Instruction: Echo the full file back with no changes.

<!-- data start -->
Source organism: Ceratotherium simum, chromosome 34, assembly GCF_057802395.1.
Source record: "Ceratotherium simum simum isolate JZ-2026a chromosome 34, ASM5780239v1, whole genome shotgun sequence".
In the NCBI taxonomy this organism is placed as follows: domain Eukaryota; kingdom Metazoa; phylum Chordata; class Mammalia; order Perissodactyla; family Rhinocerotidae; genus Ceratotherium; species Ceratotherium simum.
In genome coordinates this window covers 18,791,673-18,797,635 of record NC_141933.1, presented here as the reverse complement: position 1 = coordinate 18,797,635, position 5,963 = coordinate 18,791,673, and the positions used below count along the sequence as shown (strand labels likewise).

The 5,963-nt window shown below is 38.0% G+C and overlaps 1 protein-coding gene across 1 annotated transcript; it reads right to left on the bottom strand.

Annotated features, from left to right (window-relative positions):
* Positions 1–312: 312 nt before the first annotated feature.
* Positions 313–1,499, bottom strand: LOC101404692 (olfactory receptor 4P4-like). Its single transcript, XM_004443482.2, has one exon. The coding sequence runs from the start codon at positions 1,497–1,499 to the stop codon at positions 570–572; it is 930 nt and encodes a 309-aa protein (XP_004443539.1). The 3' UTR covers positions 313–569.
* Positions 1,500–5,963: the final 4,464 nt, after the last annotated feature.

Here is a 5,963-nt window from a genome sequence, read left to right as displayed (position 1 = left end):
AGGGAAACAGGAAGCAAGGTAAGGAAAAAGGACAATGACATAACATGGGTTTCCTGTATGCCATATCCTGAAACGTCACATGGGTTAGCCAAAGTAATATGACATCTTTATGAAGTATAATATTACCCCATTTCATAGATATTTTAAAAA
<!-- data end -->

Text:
Source organism: Ceratotherium simum, chromosome 34, assembly GCF_057802395.1.
Source record: "Ceratotherium simum simum isolate JZ-2026a chromosome 34, ASM5780239v1, whole genome shotgun sequence".
In the NCBI taxonomy this organism is placed as follows: domain Eukaryota; kingdom Metazoa; phylum Chordata; class Mammalia; order Perissodactyla; family Rhinocerotidae; genus Ceratotherium; species Ceratotherium simum.
In genome coordinates this window covers 18,791,673-18,797,635 of record NC_141933.1, presented here as the reverse complement: position 1 = coordinate 18,797,635, position 5,963 = coordinate 18,791,673, and the positions used below count along the sequence as shown (strand labels likewise).

The 5,963-nt window shown below is 38.0% G+C and overlaps 1 protein-coding gene across 1 annotated transcript; it reads right to left on the bottom strand.

Annotated features, from left to right (window-relative positions):
* Positions 1–312: 312 nt before the first annotated feature.
* Positions 313–1,499, bottom strand: LOC101404692 (olfactory receptor 4P4-like). Its single transcript, XM_004443482.2, has one exon. The coding sequence runs from the start codon at positions 1,497–1,499 to the stop codon at positions 570–572; it is 930 nt and encodes a 309-aa protein (XP_004443539.1). The 3' UTR covers positions 313–569.
* Positions 1,500–5,963: the final 4,464 nt, after the last annotated feature.

Here is a 5,963-nt window from a genome sequence, read left to right as displayed (position 1 = left end):
AGGGAAACAGGAAGCAAGGTAAGGAAAAAGGACAATGACATAACATGGGTTTCCTGTATGCCATATCCTGAAACGTCACATGGGTTAGCCAAAGTAATATGACATCTTTATGAAGTATAATATTACCCCATTTCATAGATATTTTAAAAA